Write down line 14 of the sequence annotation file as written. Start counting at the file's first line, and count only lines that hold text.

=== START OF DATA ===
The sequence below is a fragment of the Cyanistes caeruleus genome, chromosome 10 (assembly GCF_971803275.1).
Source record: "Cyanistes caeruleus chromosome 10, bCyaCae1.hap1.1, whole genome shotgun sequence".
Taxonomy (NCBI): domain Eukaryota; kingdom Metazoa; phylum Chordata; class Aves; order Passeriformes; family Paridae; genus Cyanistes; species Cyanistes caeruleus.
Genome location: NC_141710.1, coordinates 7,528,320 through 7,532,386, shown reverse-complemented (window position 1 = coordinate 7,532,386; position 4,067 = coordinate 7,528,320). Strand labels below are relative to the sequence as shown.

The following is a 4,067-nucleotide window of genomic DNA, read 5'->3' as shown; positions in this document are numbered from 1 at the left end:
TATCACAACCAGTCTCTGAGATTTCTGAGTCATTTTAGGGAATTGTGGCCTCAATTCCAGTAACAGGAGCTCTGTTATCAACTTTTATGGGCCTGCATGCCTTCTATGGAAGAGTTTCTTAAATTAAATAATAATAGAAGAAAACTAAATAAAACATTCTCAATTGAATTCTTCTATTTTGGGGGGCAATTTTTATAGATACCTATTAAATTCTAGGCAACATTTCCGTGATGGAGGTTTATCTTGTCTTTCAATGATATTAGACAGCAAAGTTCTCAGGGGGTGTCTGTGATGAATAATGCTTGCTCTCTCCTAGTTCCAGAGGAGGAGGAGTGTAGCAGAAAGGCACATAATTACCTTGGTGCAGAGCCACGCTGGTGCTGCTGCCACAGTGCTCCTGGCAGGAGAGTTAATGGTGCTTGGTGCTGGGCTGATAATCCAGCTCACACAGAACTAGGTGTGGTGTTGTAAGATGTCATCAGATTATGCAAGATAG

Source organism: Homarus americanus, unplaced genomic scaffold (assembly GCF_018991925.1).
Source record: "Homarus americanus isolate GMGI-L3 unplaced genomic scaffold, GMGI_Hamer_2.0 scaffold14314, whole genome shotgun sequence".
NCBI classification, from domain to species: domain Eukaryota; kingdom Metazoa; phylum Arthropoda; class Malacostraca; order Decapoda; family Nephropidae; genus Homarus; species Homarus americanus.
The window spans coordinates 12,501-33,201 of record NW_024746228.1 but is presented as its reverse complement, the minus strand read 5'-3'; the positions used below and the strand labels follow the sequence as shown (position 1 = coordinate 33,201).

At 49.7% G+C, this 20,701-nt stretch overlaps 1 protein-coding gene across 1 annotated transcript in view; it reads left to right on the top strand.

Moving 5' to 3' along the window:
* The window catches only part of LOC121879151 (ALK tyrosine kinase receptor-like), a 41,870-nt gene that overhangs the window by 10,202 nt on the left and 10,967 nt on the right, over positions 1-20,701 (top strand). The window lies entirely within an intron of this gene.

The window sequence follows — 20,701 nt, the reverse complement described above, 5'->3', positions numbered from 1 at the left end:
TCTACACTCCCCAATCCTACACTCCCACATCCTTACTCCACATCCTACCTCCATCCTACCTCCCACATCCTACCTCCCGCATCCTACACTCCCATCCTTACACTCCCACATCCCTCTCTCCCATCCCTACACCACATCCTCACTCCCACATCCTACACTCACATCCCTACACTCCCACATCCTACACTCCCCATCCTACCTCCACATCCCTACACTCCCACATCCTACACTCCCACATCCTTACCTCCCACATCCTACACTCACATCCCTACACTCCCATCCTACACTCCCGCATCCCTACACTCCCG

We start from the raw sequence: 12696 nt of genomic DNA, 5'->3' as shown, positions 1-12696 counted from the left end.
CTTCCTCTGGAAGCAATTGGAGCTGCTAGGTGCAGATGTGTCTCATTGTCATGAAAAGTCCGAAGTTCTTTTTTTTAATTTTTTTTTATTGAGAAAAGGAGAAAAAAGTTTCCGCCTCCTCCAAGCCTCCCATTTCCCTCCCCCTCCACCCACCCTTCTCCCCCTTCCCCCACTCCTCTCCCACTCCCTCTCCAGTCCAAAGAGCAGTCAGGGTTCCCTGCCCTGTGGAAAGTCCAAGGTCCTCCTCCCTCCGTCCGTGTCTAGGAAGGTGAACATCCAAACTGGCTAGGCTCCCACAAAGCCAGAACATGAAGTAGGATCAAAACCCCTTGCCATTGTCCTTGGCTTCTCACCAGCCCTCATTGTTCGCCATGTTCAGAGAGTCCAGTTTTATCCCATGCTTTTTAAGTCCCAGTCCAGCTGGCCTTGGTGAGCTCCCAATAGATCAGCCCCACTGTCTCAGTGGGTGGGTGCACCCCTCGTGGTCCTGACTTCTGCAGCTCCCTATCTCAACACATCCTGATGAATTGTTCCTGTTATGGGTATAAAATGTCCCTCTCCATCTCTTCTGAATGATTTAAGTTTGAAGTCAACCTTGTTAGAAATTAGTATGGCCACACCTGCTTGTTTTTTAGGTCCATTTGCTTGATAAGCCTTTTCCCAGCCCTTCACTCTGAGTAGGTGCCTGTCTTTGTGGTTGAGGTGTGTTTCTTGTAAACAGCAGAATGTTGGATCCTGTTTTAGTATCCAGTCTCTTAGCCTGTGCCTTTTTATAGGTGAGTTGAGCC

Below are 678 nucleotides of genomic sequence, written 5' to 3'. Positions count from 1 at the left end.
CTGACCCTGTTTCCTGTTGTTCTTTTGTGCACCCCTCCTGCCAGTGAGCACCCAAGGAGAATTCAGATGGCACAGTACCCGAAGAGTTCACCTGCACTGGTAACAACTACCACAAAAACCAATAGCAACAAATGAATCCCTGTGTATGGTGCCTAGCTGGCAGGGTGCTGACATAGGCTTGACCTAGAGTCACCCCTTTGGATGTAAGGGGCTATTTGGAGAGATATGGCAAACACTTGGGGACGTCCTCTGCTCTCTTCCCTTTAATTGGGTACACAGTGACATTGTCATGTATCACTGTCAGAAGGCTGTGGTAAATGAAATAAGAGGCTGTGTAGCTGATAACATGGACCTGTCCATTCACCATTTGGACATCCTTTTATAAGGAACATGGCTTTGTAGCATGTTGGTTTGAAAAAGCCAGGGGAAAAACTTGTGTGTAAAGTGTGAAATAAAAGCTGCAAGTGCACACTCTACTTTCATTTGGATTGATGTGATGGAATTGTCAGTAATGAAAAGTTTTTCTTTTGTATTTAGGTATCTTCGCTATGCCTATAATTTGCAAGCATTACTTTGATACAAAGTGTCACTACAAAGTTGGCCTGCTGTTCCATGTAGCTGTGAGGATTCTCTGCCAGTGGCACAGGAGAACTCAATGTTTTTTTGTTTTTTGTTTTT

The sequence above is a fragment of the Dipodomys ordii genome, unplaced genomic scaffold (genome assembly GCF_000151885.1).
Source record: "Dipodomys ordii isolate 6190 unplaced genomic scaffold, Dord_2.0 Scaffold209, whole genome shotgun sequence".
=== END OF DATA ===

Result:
The window sequence follows — 20,701 nt, the reverse complement described above, 5'->3', positions numbered from 1 at the left end: